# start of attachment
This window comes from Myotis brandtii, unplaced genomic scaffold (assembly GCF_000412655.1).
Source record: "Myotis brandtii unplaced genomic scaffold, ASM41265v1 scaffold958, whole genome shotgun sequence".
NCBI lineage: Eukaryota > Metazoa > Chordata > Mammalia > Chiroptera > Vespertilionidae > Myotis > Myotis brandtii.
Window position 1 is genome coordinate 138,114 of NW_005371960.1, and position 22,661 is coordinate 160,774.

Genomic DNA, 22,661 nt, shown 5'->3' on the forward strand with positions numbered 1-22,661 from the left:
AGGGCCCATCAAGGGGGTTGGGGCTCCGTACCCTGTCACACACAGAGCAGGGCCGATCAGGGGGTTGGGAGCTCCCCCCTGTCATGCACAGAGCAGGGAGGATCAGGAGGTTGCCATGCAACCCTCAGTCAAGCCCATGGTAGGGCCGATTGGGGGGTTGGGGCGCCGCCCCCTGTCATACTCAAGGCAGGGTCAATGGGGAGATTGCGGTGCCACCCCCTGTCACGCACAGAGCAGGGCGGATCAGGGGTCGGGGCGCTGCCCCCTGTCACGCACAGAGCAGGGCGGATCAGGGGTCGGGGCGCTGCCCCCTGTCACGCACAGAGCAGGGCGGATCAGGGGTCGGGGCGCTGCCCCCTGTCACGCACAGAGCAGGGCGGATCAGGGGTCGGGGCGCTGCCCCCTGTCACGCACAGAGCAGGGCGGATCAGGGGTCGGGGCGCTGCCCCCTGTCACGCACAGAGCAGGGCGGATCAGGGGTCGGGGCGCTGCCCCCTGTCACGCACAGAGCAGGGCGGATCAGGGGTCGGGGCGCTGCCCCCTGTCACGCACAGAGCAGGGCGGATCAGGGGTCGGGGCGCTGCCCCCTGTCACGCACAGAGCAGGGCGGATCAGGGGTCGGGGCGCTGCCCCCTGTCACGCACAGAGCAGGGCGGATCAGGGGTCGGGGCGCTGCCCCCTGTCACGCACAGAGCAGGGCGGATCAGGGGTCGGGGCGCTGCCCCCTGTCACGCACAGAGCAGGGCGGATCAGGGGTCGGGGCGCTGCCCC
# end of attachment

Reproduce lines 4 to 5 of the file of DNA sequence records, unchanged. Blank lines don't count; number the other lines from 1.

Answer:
Window position 1 is genome coordinate 138,114 of NW_005371960.1, and position 22,661 is coordinate 160,774.

Genomic DNA, 22,661 nt, shown 5'->3' on the forward strand with positions numbered 1-22,661 from the left: